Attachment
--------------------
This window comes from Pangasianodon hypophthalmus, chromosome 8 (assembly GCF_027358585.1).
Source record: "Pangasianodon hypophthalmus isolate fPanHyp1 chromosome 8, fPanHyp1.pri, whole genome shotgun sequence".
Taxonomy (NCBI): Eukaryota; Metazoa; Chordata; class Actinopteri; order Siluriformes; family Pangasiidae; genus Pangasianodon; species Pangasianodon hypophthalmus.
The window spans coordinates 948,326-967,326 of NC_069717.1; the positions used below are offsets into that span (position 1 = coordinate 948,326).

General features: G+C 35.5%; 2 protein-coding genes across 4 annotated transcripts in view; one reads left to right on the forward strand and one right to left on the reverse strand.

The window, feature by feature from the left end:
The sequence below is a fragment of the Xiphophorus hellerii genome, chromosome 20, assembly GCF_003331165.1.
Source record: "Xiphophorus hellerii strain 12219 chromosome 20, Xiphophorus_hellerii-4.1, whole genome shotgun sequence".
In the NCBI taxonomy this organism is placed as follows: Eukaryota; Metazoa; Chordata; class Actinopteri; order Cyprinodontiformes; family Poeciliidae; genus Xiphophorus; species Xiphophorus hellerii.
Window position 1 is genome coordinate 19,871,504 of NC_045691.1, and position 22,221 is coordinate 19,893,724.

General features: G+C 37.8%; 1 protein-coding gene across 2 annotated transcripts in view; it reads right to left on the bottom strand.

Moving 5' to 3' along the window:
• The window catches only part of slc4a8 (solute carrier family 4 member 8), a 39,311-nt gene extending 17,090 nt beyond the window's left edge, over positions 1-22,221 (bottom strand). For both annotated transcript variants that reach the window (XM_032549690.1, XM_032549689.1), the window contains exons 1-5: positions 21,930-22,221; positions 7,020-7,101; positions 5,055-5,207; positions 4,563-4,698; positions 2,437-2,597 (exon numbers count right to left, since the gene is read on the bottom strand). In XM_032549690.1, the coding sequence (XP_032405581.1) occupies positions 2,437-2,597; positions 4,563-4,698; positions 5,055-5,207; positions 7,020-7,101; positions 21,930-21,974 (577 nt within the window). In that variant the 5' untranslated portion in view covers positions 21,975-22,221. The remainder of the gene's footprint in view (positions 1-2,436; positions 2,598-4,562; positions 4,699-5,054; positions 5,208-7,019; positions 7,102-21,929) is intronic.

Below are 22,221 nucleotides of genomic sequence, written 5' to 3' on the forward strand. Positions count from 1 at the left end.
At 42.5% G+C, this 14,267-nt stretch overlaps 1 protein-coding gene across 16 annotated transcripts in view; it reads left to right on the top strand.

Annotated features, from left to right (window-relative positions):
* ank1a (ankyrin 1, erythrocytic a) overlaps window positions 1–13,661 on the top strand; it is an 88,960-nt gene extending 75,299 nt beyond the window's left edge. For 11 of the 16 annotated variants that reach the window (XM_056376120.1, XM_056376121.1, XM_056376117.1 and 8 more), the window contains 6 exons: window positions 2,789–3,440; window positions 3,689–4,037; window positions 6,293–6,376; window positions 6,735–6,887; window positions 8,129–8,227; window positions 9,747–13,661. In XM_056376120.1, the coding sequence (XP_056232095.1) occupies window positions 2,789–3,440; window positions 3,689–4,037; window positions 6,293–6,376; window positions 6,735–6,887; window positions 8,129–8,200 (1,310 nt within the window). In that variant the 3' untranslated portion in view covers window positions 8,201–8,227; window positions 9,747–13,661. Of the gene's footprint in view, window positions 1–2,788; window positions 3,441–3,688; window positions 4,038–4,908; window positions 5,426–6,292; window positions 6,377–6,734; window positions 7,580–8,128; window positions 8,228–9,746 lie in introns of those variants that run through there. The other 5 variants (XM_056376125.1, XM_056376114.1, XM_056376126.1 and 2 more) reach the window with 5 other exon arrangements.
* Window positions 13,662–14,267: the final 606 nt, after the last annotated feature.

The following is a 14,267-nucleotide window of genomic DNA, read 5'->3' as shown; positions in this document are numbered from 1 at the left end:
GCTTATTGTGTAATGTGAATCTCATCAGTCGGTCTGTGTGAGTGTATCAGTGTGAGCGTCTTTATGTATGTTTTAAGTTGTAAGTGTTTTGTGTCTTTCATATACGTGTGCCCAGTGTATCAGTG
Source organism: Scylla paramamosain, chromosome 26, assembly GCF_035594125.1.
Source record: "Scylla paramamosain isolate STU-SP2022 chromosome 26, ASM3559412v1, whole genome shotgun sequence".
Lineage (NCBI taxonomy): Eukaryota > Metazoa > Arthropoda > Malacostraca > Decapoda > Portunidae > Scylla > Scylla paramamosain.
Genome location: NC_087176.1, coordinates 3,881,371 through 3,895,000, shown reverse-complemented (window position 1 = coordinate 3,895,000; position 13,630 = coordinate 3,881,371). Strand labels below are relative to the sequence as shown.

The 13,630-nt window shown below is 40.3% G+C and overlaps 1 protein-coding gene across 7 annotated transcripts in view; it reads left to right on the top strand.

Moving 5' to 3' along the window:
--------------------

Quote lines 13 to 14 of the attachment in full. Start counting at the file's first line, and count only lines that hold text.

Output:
• The window catches only part of slc4a8 (solute carrier family 4 member 8), a 39,311-nt gene extending 17,090 nt beyond the window's left edge, over positions 1-22,221 (bottom strand). For both annotated transcript variants that reach the window (XM_032549690.1, XM_032549689.1), the window contains exons 1-5: positions 21,930-22,221; positions 7,020-7,101; positions 5,055-5,207; positions 4,563-4,698; positions 2,437-2,597 (exon numbers count right to left, since the gene is read on the bottom strand). In XM_032549690.1, the coding sequence (XP_032405581.1) occupies positions 2,437-2,597; positions 4,563-4,698; positions 5,055-5,207; positions 7,020-7,101; positions 21,930-21,974 (577 nt within the window). In that variant the 5' untranslated portion in view covers positions 21,975-22,221. The remainder of the gene's footprint in view (positions 1-2,436; positions 2,598-4,562; positions 4,699-5,054; positions 5,208-7,019; positions 7,102-21,929) is intronic.

Below are 22,221 nucleotides of genomic sequence, written 5' to 3' on the forward strand. Positions count from 1 at the left end.